Do I hear a Steve Miller Band refrain playing in the background? Who-oh, take the money and run. When Seattle Seahawks fan Scott Shelton caught Jermaine Kearse’s touchdown victory throw, he soon found himself being offered $20,000 for the ball.
What was he thinking?
He even got a phone call from Kearse, who offered him his game helmet signed by the entire Seahawks team.
Maybe he had a slightly higher price in mind. Apparently not.
As it turns out, this 32-year-old fan, who is jobless has a troubled past and two kids, thought a famous game ball was more important than, well, $20,000.
Sure, the NFC championship game against the Green Bay Packers was exciting, nothing short of amazing. But it was not Dwight Clark’s “The Catch” or the Steelers’ “Immaculate Reception.” It wasn’t the ball Alan Ameche carried one yard in a sudden death overtime win by the Baltimore Colts over the New York Football Giants in 1958.
This ball is hardly the holy grail, except to two people – Shelton and the memorabilia shop offering five figures. Either the dealer figured he’d get $20,000 in publicity (he probably already did) or he thought he could at least double his money.
This ball will not be worth $20K again for decades. That offer was one bent on impulse by someone who wanted it regardless of any market value.
The ball has drama but not controversy. Consider other examples and the marketplace. It lacks the historical context of the Steve Bartman ball, which sold for $106,000. Of course, that was blown up to help erase the memory of what might have been – a playoff appearance — for the Chicago Cubs.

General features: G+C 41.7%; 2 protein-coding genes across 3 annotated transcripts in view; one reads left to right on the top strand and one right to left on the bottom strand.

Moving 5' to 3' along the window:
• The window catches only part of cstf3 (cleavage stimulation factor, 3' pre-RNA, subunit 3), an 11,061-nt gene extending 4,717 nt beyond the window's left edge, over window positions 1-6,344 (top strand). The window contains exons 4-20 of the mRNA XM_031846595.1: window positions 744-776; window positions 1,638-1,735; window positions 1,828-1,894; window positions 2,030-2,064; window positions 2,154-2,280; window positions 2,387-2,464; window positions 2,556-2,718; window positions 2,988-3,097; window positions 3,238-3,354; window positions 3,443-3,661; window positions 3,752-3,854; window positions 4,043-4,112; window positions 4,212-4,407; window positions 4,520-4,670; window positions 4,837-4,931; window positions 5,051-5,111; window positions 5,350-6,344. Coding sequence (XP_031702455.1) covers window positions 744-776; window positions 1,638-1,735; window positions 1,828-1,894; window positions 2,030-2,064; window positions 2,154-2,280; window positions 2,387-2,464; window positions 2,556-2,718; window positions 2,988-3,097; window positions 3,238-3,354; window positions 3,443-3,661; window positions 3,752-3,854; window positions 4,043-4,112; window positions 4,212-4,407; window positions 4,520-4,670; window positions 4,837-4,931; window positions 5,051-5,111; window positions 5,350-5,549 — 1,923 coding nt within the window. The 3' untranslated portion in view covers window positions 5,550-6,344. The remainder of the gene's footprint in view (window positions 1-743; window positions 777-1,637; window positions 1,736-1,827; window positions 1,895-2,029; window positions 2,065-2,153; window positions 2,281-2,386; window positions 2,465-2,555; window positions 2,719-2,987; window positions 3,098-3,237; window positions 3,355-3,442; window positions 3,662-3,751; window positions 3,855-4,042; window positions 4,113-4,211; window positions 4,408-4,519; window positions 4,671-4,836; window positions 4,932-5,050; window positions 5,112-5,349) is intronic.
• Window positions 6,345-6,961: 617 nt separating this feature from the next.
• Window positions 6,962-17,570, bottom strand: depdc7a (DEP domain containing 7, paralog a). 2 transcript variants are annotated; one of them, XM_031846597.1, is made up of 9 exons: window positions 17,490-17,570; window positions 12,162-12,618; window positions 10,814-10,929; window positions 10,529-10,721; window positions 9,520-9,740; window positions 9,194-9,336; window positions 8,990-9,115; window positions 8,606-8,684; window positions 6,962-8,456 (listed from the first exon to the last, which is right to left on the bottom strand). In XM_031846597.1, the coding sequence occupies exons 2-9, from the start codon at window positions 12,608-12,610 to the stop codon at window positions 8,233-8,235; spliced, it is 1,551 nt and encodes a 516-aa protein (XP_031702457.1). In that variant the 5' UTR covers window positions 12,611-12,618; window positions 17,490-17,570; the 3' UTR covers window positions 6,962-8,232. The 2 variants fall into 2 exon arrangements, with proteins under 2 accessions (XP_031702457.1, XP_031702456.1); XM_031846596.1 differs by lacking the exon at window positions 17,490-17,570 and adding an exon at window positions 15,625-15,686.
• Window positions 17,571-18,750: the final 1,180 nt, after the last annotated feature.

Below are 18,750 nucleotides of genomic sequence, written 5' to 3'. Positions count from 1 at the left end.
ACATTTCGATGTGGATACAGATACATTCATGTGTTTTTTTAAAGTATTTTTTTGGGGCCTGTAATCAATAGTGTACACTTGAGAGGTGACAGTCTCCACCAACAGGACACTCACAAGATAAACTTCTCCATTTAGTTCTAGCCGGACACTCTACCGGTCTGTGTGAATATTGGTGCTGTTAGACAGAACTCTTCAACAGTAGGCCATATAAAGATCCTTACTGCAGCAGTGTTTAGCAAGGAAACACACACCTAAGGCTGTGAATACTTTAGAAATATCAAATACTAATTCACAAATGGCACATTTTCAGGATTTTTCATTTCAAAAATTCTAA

It lacked the horrific impact of the Mookie ball, which trickled past Bill Buckner in Shea Stadium in 1986. That ball in 2012 sold for $418,250.
No doubt a crazed Packers fan would pay more than $20,000 for the ball Bart Starr carried into the end zone during the “Ice Bowl.”
But the Seattle Seahawks? Jermaine Kearse’s?
There is one ball that someone seeking national attemption might be worth more than $20K or $25K? And that’s the underweight ball from the Indianapolis Colts-New England Patriots game. It’s a more historic franchise with a broader following than the Kearse ball. And it’s attached to a future Hall of Fame quarterback, and comes attached with controversy. Equipment with historic properties always reach historic prices. Add to those qualities signatures of all of the actors. It’s the collector’s version of Moneyball.